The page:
Eating fruits and vegetables has proved helpful in preventing various chronic illnesses. (Bigstock)
THE QUESTION Eating fruits and vegetables, known for their nutrient and fiber content, has proved helpful in preventing various chronic illnesses. Does that mean the more the better?
THIS STUDY analyzed data from 16 studies, involving more than 833,234 adults. During the span of the studies, which ranged from five to 26 years, 56,423 participants died. Overall, the more fruits and vegetables people consumed, the less likely they were to have died during the study period. For every additional serving eaten, up to four a day, the chance of dying for any reason fell by 5 percent, and the chance of dying from cardiovascular disease dropped by 4 percent. Those who ate four servings a day were 24 percent less likely to have died than those who ate none at all. However, eating five or more daily servings conferred no added benefit. Higher consumption of fruits and vegetables also showed essentially no effect on the chance of dying from cancer.
WHO MAY BE AFFECTED? Adults, who most health experts say do not eat enough fruits and vegetables. Although dietary recommendations vary by age, health status and other criteria, current guidelines call for most adults to fill half their plate with fruits and vegetables; the food pyramid model suggested that adults eat three to five servings of vegetables and two to four servings of fruit daily.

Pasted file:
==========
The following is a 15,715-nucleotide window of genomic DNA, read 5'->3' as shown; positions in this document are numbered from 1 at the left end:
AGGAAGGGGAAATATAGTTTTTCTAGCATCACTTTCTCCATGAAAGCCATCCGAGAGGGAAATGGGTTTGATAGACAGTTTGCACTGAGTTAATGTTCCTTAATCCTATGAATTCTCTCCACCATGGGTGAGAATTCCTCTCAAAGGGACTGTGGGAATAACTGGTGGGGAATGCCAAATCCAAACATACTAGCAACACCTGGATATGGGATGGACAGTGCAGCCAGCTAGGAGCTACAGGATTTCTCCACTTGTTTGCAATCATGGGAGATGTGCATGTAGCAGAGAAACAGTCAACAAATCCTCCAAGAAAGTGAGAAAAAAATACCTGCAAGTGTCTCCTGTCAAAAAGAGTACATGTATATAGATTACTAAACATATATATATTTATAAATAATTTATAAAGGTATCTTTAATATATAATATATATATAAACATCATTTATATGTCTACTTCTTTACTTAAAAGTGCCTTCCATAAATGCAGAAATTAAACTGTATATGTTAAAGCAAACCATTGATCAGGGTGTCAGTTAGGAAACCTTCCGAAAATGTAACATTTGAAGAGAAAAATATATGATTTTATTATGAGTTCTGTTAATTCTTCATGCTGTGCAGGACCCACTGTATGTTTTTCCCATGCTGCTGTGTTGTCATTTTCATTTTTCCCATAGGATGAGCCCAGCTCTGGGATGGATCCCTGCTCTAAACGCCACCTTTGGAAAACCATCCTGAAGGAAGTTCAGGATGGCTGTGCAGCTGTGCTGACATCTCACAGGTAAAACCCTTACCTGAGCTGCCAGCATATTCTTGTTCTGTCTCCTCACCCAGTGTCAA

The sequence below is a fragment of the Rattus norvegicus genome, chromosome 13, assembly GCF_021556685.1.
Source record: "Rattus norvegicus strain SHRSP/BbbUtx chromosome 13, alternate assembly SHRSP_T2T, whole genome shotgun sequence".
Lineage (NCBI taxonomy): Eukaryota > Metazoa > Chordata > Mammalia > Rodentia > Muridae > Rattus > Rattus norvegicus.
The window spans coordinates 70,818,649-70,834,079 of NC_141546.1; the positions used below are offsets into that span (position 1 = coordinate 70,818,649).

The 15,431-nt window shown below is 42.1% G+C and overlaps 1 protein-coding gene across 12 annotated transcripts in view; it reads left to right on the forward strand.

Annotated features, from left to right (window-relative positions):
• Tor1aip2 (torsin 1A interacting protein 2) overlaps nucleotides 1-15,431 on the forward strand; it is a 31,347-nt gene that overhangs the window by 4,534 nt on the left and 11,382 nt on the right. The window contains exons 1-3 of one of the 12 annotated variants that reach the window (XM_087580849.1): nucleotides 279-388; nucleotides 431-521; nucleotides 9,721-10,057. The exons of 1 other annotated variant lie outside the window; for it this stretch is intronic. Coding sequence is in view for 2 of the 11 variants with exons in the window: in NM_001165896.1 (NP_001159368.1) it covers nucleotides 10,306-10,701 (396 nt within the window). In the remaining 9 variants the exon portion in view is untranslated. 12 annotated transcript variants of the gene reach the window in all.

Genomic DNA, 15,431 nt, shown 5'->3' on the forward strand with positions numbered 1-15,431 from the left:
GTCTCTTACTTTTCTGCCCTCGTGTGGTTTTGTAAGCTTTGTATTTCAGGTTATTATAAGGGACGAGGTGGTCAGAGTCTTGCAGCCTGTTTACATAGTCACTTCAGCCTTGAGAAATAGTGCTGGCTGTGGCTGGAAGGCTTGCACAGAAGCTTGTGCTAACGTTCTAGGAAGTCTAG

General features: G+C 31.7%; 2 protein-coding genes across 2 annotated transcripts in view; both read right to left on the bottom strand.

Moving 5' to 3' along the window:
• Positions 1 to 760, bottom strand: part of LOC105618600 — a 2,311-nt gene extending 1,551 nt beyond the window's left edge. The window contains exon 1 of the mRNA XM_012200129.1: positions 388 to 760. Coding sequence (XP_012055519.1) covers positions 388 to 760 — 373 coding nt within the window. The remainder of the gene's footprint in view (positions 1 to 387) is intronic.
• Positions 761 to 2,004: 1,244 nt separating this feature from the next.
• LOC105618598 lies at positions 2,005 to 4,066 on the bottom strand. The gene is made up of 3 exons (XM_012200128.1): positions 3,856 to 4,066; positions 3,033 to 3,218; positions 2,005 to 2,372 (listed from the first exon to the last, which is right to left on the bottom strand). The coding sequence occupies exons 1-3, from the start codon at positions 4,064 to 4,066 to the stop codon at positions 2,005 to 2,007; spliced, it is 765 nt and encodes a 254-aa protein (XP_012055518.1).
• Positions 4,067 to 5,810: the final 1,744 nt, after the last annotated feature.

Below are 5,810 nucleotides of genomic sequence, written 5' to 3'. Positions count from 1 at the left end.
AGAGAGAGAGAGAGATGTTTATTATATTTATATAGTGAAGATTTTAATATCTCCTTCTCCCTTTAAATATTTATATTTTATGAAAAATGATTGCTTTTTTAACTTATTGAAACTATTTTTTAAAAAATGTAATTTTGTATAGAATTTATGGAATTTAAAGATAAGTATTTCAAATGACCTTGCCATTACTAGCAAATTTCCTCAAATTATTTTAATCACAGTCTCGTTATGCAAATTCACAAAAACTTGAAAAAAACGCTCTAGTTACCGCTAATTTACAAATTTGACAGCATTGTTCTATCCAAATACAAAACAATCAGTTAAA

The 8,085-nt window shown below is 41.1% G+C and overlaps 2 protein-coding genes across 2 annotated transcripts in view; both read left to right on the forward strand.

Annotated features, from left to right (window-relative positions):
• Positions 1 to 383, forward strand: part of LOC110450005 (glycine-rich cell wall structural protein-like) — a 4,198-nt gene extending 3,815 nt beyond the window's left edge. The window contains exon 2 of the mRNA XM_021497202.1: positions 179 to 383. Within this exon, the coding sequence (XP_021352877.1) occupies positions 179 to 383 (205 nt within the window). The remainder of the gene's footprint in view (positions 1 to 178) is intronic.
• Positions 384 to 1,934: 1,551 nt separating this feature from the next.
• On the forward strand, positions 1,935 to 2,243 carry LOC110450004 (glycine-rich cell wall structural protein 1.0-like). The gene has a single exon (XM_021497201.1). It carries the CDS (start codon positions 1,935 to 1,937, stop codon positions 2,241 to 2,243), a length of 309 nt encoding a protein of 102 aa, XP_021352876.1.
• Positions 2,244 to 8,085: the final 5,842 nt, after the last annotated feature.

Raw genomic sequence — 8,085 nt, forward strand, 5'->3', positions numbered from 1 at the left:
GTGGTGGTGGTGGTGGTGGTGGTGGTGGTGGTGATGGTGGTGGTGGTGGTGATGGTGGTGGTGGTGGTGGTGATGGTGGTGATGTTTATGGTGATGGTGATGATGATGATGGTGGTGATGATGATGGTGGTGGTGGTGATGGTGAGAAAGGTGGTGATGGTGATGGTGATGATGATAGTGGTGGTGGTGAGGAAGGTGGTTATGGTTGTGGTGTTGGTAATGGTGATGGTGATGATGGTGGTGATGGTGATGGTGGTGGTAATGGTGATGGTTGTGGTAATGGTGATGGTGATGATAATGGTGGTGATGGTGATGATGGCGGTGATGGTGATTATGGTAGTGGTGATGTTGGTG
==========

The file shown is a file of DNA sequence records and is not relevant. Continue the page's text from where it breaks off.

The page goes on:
CAVEATS In most of the studies, data on fruit and vegetable consumption came from the participants’ responses on questionnaires. The study did not determine whether certain fruits or vegetables were more or less beneficial than others.
LEARN MORE ABOUT the nutritional benefits of fruits and vegetables at www.cdc.gov (search for “fruitsvegetables” — all one word). Learn more about the Dietary Guidelines for Americans at www.dietaryguidelines.gov (click on 2010 guidelines).
The research described in Quick Study comes from credible, peer-reviewed journals. Nonetheless, conclusive evidence about a treatment\'s effectiveness is rarely found in a single study. Anyone considering changing or beginning treatment of any kind should consult with a physician.